July 27, 2012

FINCHAMP REFELECTS ON HIS OXY DAYS

By Michael Wells
Sports Information Director
 

LOS ANGELES — When Tiger Club President Paul Finchamp ‘80 passionately describes his time at Occidental College, you can feel why he’s stayed so heavily invested in his alma mater more than three decades later.

He was a member of the basketball team from 1976-78 and an All-American with the football team in 1979 during an athletic career he calls, “pure joy.”

But it is his experiences and relationships outside the lines that make up his most cherished collegiate memories.

He jokes about he and his great friend Jeff Sanderson’s mischievous dorm-room days.

“When we’d find out what room we were in, we’d construct bunk beds that had a bar attached to it,” Finchamp said.

His face lights up when he talks about the once thriving “Noonball,” that pit chemistry professors against english majors in lunchtime pickup basketball games so competitive that some might go to blows in Rush Gymnasium.

“Noonball was almost an institution at the time,” he said.

And he gets emotional when he remembers the late Dean Ben Culley, who went out of his way to make sure Finchamp could get three good meals at the cafeteria despite his family’s financial struggles. Culley found out that Finchamp was sneaking into the cafeteria because he could not afford more than one meal per day. But instead of slapping his wrist, Culley, as he did for so many Oxy students during his legendary 40 years with the school, helped Finchamp get a need-based grant so he could eat.

The Huntington Beach native was so grateful for the college’s and Culley’s generosity, that he’s taken on that same sense of responsibility to make his experience possible for future generations of Tigers 32 years after leaving the bunk-bar behind.

“There’s a duty to every right and stewardship is part of it. We’ve been given so many wonderful advantages here, but a lot of that was paved by the generosity of others that made it possible along the way,” Finchamp said. “We have an endowment at the college that we need to grow. It’s only going to come with an understanding that there’s a great future that needs to be promised and delivered on.”

Since 2011, Finchamp has been the leader of the Tiger Club — a group of Tiger faithful who’s goal is to attract financial and moral support from former student-athletes, alumni, family, friends, administration and staff.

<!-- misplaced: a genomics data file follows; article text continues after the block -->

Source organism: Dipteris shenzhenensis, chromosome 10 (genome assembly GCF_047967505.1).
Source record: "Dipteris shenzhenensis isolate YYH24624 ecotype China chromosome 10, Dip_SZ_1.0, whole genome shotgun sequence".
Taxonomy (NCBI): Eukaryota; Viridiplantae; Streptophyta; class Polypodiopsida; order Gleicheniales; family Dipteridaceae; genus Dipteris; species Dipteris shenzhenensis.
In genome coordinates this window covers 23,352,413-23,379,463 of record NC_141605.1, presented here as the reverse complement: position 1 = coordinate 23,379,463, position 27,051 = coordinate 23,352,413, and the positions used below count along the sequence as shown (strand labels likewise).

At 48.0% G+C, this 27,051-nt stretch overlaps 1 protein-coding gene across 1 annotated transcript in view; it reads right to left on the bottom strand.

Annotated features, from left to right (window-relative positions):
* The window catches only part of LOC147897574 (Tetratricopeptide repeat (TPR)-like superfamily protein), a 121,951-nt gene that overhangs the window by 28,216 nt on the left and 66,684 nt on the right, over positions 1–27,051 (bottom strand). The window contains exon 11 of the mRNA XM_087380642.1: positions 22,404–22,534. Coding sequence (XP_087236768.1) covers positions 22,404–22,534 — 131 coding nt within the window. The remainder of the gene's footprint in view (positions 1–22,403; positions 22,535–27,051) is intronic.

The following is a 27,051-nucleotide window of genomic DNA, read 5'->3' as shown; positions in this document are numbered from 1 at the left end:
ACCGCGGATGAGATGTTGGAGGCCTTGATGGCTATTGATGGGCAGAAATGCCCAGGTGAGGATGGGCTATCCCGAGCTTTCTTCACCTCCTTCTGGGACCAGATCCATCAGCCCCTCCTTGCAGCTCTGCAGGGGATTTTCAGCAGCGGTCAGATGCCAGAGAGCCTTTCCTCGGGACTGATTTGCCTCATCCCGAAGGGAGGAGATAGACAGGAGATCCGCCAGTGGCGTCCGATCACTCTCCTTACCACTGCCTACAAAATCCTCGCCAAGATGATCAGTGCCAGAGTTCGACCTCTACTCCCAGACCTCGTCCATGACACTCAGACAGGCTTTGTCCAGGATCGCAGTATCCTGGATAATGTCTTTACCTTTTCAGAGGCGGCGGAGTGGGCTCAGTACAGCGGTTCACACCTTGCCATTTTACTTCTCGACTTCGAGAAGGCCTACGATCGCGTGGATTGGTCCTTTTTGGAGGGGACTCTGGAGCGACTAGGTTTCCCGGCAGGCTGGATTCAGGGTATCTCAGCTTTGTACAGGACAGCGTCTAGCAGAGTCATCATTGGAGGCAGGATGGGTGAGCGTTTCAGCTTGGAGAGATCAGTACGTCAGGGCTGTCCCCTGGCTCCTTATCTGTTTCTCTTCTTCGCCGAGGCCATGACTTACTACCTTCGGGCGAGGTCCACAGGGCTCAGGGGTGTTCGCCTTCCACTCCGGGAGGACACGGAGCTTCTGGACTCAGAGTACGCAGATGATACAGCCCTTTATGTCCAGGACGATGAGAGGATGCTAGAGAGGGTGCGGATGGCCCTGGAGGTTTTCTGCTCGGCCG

His leadership in the Occidental community is critical if Oxy is going to continue to upgrade its facilities, improve its overall SCIAC standing and enhance the unique NCAA Division III liberal arts student-athlete experience it has to offer.

“He’s a parent of a small liberal arts college recent grad, he was a student-athlete here himself and he’s been philanthropic since he left,” Oxy athletic director Jaime Hoffman said. “He’s a great spokesperson for our mission. He talks the talk, and walks the walk.”

Finchamp’s support for the college isn’t limited to athletics and goes back much further than 2011.

He’s been a member of the McMenamin Society for more than 25 years and he formerly served as the chairman of the President’s Circle.

“He has been a loyal alum over many, many years,” Occidental men’s basketball coach Brian Newhall said. “He’s obviously been huge for fundraising, but it’s his emotional investment that truly represents the fondness he has for Oxy.”

Finchamp has spent his professional career as a financial advisor with Pacific Advisors. He has two children that are no slouches as athletes. His son Trevor was recruited to play football at Occidental, but instead chose to attend Wartburg College in Iowa and his daughter Hannah is a three-time under-19 World Champion triathlete.   

Finchamp is still a regular at Oxy’s athletic facilities and can be found adding to the thousands of mileage he’s put on Bill Henry track, or at Taylor Pool or on the tennis courts with Newhall.

“I’m not only grateful for the experiences, but for the people I still know and love,” Finchamp said.